Which Type of Home When the SHTF?

From what Butch and I have said so far, in several different posts, you might have gathered that living in an apartment in the city is, in our view, one of the worst possible locations during any type of severe disaster scenario, from extended power outages to long-term disruptions of society.

But what about an apartment (or a condominium) in a small town? The disadvantage is that you do not have land on which to grow food. However, you do have neighbors who perhaps can be relied upon for mutual assistance in defending your building. This situation will vary greatly depending on the persons who live there. Living in a small apartment building, if you can trust your apartment neighbors, might be a workable situation. Also, if the building is a townhouse style, so that you can go in and out of your home without walking through a common hallway, there are fewer disadvantages.

But with a common hallway, if persons living in the same building decide to attack you or to raid your apartment for supplies, the danger is close to home. They can ambush you in the hallway or in the stairwells. They can wait until the middle of the night to try to kick in your door. So my opinion is that an apartment or condo complex, even in a small town, is far from an ideal home. This opinion is not based on distrust of my fellow man, but on the knowledge that people will behave differently whenever they are struck by uncertainty, fear, and grave danger (more about this point in my next post).

A still better living situation is a single family house, on at least one half to one acre of land, preferably more. The land gives you a buffer around your home, making the approach of danger more evident. Your house is more defensible because you are more free to add security measures in a house that you own, than in a rented apartment. A house has more storage space for food and supplies. The basement of a house is usually cooler, and therefore good for storing food. (But be sure to take care to keep food dry, since basements are also damp.)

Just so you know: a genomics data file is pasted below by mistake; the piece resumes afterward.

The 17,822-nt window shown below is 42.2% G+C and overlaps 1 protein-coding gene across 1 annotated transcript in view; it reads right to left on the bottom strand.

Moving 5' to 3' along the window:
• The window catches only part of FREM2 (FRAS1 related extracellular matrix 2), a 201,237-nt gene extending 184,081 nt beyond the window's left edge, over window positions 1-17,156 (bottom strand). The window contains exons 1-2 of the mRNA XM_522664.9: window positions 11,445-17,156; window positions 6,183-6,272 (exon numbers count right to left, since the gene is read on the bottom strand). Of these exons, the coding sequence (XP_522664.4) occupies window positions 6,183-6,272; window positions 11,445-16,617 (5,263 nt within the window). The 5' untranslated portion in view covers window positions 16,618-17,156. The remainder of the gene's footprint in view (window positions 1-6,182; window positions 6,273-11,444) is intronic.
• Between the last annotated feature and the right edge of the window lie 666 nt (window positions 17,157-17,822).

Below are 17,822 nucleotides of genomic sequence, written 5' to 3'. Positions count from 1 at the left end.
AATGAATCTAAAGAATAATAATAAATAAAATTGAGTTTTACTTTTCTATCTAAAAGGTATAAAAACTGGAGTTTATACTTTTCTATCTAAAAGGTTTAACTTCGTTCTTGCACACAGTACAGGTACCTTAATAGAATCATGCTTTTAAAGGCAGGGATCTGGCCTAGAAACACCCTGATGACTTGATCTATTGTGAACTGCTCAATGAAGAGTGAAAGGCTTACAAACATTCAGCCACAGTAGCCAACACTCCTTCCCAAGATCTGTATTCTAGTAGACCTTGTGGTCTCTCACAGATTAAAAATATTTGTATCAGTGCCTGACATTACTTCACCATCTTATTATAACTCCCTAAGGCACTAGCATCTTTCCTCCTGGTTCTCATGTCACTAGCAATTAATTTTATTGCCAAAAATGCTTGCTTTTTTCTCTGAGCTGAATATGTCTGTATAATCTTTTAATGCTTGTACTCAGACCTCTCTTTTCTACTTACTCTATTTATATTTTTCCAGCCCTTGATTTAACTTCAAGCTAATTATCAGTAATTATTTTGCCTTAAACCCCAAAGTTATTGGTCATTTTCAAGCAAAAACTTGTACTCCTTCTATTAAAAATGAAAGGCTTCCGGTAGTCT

Which style of house is best? A two-story house has advantages over a one-story house. From the second floor, you can see further, and you are less vulnerable to an attack on your home. Even if the attackers make it into the house, you can retreat to the second floor. The top of a narrow stairway is, to some extent, a defensible position. It is a choke point, and an attacker climbing the stairs has nothing to hid behind. A one-story house (of the same square footage as a two-story house) has more exterior first story walls and windows, allowing more potential access points for anyone attempting to break and enter.

Should you live in a fortress or a home? I don’t suggesting trading quality of life for extremes of security. You can never be 100% safe, no matter where you live. You can make some better choices to make your life somewhat safer during dangerous times. But don’t take this to an extreme. Don’t spend money that you don’t have, trying to turn your home into a fortress. Live in a home, not a fortress. Use your own good judgment about where to live and which steps to take to increase your safety. Don’t go to extremes. Consider the quality of your life to have value alongside the safety of your life.

– Thoreau

2 Responses to Which Type of Home When the SHTF?

  1. That last “house” you have shown would give me nightmares to live in.

  2. The pic is the best case scenario obviously. I live on 5 acres and can see anyone coming from miles away. I am surrounded by cactus, sagebrush, rattlesnakes, cougar, coyotes and others. If you come at night without a flashlight you will probably not make it. All good advice. Thanks